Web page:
• Pie Iron – If you’ve camped with me, you’ve cooked with a pie iron… or you’ve watched me cook with one.  My favorites include pizza ones, and Reubens… but I’m sure you could stuff a hot dog into one.  They also have ones that are shaped to cook hot dogs.  This would most likely result in a nicely cooked dog without the singe marks, maybe flavored with some onions (gross!) or sauerkraut.  If you’re buying  a pie iron, buy one made of… iron.  This sounds dumb, but they make aluminum ones, and I have melted them with no problem.  I don’t think you want aluminum flavored hot dogs.
    • The Cage – Burger basket, grill basket, vegetable basket – all different names for a similar utensil.  I’d use it like I would a fork for hot-dog cooking… may be sort of useless unless you have a burger in it too.
    • The Rack – If you can find some sort of rack or grate that you can secure safely over the fire that’s also safe to cook on, you can cook like it’s a charcoal grill if you’re more comfortable with that.  Just make sure the flame isn’t eating your hot dog before you do.
    • Foil Pack – You could use the bread dough & any toppings/sides here as well.  Wrap the dog & even the bun in foil, and place it on a grate over the flames, or in the coals around the bottom of the fire like you would with a baked potato.
    • Oven Burner – That’s right.  Pit it on a fork or roasting fork, and hold it over the flame on your stove top.  This might not be safe, but I bet it would be fun.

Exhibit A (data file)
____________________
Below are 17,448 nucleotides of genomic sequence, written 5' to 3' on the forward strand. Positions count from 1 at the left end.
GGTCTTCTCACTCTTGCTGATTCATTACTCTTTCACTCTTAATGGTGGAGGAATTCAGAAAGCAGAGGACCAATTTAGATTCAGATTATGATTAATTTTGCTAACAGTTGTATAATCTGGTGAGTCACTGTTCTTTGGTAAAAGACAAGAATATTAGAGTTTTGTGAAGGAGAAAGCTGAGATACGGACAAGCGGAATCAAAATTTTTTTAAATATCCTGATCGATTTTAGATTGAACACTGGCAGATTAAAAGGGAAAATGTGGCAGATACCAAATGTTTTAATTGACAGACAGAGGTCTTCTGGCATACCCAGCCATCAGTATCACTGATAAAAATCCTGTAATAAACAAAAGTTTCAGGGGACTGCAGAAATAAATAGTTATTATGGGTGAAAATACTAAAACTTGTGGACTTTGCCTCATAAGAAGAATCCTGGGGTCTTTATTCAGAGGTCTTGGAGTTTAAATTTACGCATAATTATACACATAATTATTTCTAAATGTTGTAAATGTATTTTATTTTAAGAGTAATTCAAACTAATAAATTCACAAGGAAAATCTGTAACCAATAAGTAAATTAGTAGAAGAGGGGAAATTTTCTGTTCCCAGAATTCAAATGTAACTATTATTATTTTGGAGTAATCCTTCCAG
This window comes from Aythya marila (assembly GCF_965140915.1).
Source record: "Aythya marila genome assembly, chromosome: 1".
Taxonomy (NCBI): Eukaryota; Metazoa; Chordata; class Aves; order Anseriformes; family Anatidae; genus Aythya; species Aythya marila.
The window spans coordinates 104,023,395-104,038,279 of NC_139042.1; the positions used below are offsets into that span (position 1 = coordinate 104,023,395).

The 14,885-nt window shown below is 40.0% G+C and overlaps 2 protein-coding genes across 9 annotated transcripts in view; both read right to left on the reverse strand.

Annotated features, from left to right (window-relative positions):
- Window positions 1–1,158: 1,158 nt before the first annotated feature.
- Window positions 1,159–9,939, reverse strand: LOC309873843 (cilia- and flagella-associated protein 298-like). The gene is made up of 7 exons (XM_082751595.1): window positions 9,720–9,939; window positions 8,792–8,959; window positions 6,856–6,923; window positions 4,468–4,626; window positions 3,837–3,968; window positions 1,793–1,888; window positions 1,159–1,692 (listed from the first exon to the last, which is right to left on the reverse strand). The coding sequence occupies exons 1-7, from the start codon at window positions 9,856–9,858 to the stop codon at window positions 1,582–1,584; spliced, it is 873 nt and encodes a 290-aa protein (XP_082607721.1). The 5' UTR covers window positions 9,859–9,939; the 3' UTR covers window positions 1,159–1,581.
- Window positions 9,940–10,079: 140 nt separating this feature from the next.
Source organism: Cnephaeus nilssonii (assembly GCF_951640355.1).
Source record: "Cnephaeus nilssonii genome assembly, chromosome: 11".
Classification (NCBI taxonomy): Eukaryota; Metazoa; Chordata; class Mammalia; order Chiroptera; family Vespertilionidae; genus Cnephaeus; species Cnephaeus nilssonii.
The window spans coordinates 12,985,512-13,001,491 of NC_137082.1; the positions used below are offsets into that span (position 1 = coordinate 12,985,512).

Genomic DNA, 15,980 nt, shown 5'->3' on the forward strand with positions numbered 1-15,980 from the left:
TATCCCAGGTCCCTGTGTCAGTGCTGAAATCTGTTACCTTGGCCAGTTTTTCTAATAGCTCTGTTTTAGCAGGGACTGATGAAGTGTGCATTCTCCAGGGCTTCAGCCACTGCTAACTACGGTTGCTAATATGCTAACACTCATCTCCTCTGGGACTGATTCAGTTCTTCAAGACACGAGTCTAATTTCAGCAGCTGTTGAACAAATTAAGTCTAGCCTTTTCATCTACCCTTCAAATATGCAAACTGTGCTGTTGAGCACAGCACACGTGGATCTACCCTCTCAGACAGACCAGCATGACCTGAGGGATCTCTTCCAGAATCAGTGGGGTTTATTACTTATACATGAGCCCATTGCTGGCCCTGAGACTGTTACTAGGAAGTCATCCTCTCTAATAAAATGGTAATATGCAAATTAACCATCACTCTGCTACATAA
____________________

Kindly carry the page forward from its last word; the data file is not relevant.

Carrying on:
3. Boiled – I’m sure you’ve all had ‘em like this.  I think it even suggests to heat ‘em this way on the pack.  I’m not a fan of boiling anything any more, unless it’s soup or pasta.  It just seems like a lot of flavor goes into the water… and where hot dogs are concerned, it’s not like you have a lot to work with to begin with.  I’d suggest boiling hot dogs in beer, even though I’ve never tried it… it sounds pretty awesome.  You can even get crazy with beer, ketchup, and brown sugar.  Maybe some beef broth or bullion would be cool here too… but that may make ‘em to salty?  I dunno.  Boil at your own risk.
  4. Nuke ‘em – I guess that besides grilling, this would seem to be the most obvious method of cooking hot dogs.  On the last pack we bought, this method was featured larger than the other methods.  Just 30 – 40 seconds in the microwave … wrapped in a paper towel?  I never use the paper towel.  Is that to hold in moisture, prevent explosions, or what?  Apparetly there’s an art to this, because I have found the articles How to Cook a Hot Dog in a Microwave and the possible passive-aggressive How to Cook a Hot Dog in the Microwave Without Exploding the Ends.  As I write this, I have an urge to make some hot dogs explode in the microwave.  I may be developing a disorder.
  5. Lovin’ from the Oven – You can certainly cook hot dogs in the oven, you may split ‘em open or poke them with a fork first.  This method would be ideal for the croissant-wrapped hot dogs, smothered in some awesome cheese.  Just make sure if you use the 1st linked method, that you put the foil in the oven before you heat it up (like they so diligently mentioned)… or don’t do that, burn yourself, and stay off of the internet.